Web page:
Older windows can be costly for homeowners.
You might not realize that your old windows are costing you money. After all, they usually just sit there quietly in the wall, keeping out the weather and letting in the sunshine day after day. But if your windows are older than 10 years, they are probably impacting your budget more than you realize.
Here are the five main ways old windows cost homeowners money.
1. Higher energy costs.
Older windows may be single pane and may have cracks in the glazing or in the trim that allow air to enter the home. This results in higher costs for heating and cooling. Windows can sometimes be caulked to stop some of the air flow, but even caulking and reglazing single pane windows, which is a time consuming process, will not result in the maximum amount of energy savings.
2. Lost sleep (read: productivity).
Newer . . .
When you’re doing home improvement projects, windows can sometimes get lost in the shuffle. As long as they’re not broken or cracked, it may not occur to you that they should be replaced. But the truth is, if your windows are older, there are several good reasons why you might want to make replacing them next on your list of home upgrades. New windows are a good investment that can improve your home in more ways than you might think. Take a look at some of the best reasons to invest in new windows for your home now.
1) Save Money on Your Energy Bills
You shouldn’t have to bundle up just to sit by your windows.
Old windows are often drafty windows, and the old glass in your windows may be only single paned, and not as good at blocking out drafts . . .
Old windows may be stored in a barn or shed, but can be used for creative home projects.
When replacing your home’s windows, the company will usually get rid of your old windows for you, but you may not want them to when you see all the great ways you can use them for upcycling projects around the house. The possibilities are limitless for what you can do.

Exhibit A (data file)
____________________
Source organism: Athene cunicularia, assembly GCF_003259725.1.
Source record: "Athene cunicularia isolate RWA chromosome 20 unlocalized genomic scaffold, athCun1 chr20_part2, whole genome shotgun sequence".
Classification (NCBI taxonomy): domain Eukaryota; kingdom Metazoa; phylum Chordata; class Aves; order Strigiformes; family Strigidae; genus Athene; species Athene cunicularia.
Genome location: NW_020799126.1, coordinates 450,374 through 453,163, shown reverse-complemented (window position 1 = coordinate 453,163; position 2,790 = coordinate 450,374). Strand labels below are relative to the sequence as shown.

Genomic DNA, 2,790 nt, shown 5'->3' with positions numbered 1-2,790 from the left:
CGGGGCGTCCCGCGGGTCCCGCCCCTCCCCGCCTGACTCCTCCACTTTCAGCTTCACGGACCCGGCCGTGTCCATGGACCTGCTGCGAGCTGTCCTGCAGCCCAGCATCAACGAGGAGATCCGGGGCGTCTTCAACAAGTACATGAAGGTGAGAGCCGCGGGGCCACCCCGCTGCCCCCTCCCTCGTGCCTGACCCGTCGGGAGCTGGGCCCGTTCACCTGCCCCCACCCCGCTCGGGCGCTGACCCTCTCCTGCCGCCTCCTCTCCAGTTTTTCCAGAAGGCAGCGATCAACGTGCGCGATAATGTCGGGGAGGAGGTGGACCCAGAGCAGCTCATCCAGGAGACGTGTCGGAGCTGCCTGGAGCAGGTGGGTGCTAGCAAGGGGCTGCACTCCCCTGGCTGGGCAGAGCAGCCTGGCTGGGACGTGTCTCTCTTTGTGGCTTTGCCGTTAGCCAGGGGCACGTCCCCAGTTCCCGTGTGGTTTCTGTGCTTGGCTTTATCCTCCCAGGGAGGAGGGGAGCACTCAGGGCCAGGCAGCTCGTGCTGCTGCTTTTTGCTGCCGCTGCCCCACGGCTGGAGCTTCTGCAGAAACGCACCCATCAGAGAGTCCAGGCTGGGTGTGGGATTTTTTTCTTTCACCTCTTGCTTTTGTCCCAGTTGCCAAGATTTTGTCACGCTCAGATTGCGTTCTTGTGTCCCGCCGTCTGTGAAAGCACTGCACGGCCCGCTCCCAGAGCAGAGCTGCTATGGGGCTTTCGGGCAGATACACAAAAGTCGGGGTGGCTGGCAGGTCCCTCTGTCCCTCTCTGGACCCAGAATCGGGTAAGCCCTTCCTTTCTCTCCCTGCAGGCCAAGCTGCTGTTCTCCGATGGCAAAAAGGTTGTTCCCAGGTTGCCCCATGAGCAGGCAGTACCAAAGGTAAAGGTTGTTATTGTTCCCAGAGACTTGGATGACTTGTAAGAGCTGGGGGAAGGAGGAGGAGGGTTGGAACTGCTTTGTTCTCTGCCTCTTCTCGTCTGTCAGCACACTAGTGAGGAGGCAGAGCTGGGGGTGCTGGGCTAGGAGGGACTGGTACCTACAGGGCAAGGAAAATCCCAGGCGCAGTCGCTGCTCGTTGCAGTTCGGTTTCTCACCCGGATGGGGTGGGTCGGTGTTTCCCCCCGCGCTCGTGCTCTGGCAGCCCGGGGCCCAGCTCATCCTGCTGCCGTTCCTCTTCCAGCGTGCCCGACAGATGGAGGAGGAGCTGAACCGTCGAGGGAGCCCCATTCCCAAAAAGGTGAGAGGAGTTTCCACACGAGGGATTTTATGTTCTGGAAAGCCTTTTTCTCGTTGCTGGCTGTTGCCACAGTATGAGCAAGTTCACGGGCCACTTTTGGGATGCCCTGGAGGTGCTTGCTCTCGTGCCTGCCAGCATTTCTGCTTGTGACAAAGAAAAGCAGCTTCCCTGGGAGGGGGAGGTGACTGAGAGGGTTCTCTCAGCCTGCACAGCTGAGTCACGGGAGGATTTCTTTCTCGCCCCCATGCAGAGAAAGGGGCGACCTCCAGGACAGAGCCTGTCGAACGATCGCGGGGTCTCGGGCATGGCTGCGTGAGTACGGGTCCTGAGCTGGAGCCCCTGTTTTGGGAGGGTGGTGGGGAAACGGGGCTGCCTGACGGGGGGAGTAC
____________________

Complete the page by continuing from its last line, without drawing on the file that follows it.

Some chalkboard paint will transform an old window into a chalkboard for writing shopping lists, chore charts or making any kind of sign or display. This stylish décor item can be hung on the wall or even just leaned against it casually.
Using adhesive cork tiles or even a collection of wine corks, an old window can make a functional cork board to hang important notices or children’s drawings.
3. Wall Art
Using wallpaper, scrapbook paper, or . . .
There are plenty of good reasons you might want to replace the windows in your home, from keeping moisture out to lowering your energy. But there are also plenty of good reasons why you might not want to assume this task yourself, no matter how much of a “do-it-yourselfer” you happen to be. Let’s look at just a few of the reasons you’re better off scheduling a professional window evaluation and replacement instead.
Professionals Recognize Trouble Signs
If your windows are failing to control your interior climate or block the massage of moisture, then it’s possible that other structures in the home have been compromised as well. For instance, water doesn’t just create obvious rot in wooden window frames — it can also leak into the surrounding drywall, causing an invisible health hazard from mold growth. (Poor thermal performance that leads to frost formation is a common culprit.) An expert can spot these problems and recommend . . .